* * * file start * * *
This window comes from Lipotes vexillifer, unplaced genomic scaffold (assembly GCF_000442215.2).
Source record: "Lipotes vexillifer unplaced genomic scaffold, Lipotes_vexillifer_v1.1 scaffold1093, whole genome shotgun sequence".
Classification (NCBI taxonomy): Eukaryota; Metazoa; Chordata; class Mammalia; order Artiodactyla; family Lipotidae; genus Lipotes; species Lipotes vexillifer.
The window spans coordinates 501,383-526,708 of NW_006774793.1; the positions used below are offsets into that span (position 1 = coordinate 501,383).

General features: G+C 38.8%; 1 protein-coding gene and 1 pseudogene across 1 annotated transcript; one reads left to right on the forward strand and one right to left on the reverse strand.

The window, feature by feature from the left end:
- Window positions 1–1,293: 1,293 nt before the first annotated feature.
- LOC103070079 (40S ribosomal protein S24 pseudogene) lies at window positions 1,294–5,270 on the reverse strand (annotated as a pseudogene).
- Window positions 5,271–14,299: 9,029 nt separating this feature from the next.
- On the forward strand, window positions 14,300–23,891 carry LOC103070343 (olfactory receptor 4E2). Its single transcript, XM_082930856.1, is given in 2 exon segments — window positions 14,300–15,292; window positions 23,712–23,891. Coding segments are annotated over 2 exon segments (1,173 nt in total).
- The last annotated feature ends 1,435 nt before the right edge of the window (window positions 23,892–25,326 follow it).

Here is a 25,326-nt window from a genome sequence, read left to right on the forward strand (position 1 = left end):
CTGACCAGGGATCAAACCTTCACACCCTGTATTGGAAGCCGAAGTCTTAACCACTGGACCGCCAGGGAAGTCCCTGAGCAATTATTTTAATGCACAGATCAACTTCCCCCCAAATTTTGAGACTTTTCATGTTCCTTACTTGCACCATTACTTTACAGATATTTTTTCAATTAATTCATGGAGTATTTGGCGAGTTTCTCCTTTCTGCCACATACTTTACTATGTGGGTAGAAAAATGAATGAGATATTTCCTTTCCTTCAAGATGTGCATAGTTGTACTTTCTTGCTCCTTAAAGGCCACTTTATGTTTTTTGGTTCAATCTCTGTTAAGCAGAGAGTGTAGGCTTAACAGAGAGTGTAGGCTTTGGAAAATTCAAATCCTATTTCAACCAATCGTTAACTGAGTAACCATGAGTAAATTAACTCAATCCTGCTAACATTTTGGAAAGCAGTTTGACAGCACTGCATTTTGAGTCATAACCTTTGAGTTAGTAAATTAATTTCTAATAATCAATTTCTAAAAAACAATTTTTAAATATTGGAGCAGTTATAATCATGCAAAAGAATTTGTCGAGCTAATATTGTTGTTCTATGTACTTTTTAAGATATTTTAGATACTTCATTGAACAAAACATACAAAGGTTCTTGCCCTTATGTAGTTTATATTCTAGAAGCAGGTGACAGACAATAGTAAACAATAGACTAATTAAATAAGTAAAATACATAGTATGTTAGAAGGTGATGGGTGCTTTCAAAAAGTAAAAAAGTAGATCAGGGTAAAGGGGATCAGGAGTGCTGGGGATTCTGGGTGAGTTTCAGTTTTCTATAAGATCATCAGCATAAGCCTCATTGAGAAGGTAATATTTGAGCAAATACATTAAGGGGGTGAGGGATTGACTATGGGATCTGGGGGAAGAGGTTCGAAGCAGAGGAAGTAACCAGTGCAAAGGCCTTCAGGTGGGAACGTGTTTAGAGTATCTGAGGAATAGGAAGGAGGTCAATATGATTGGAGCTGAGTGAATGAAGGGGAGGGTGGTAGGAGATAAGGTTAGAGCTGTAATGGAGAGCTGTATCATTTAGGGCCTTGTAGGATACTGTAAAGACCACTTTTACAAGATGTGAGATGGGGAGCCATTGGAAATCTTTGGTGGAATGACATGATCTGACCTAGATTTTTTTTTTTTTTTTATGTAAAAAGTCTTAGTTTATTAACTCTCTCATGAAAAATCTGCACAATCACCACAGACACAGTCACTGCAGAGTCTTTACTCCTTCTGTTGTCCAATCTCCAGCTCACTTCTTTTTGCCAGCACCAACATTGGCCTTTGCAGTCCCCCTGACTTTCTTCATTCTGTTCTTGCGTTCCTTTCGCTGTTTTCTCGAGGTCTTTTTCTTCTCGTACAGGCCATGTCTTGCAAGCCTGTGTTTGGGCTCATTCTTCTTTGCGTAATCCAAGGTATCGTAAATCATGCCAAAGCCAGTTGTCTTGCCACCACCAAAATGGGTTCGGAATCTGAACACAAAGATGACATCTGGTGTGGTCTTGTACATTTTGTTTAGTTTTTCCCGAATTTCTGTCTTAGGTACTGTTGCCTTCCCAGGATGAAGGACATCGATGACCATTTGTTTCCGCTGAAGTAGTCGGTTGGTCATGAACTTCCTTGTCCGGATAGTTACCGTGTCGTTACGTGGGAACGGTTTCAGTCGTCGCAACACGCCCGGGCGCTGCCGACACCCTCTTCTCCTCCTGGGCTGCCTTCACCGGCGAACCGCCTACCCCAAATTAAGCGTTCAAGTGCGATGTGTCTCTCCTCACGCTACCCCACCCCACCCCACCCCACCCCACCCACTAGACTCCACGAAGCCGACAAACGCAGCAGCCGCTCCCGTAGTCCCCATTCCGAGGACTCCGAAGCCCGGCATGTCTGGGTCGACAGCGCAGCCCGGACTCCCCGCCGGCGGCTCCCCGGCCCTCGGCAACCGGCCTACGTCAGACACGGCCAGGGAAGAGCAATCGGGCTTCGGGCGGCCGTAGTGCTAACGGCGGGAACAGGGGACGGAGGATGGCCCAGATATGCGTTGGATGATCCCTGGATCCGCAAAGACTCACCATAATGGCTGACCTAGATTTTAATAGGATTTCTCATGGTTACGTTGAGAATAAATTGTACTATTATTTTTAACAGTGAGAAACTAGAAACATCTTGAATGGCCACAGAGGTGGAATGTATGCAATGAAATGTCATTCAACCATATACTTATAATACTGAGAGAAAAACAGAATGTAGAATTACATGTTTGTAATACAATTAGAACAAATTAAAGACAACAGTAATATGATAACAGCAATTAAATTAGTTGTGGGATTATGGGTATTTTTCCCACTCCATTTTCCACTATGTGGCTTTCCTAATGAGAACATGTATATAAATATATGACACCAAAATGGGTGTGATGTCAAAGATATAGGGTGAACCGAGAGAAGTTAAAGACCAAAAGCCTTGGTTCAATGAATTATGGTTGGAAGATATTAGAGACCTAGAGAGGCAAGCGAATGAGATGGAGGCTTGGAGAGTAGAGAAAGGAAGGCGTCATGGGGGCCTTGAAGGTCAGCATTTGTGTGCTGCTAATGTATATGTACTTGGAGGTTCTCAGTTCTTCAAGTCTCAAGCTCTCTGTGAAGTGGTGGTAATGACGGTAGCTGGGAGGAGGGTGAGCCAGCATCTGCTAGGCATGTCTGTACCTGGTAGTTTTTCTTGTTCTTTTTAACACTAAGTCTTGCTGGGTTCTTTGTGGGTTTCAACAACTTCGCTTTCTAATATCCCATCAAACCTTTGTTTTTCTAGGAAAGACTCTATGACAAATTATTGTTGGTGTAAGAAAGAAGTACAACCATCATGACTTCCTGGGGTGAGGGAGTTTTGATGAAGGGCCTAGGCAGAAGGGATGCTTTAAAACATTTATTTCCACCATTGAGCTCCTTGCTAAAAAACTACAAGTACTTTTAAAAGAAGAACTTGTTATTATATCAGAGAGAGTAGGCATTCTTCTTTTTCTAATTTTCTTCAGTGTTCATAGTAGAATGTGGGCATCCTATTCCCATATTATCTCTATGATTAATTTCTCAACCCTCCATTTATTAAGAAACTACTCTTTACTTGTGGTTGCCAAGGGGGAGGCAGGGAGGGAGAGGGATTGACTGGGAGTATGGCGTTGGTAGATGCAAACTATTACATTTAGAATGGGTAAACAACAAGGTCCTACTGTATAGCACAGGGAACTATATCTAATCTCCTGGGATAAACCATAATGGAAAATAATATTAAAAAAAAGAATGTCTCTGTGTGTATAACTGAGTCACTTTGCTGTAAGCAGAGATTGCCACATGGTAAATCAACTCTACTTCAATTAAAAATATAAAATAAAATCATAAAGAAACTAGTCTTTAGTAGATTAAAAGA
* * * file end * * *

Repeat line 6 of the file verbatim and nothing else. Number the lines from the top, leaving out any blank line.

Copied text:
The window, feature by feature from the left end: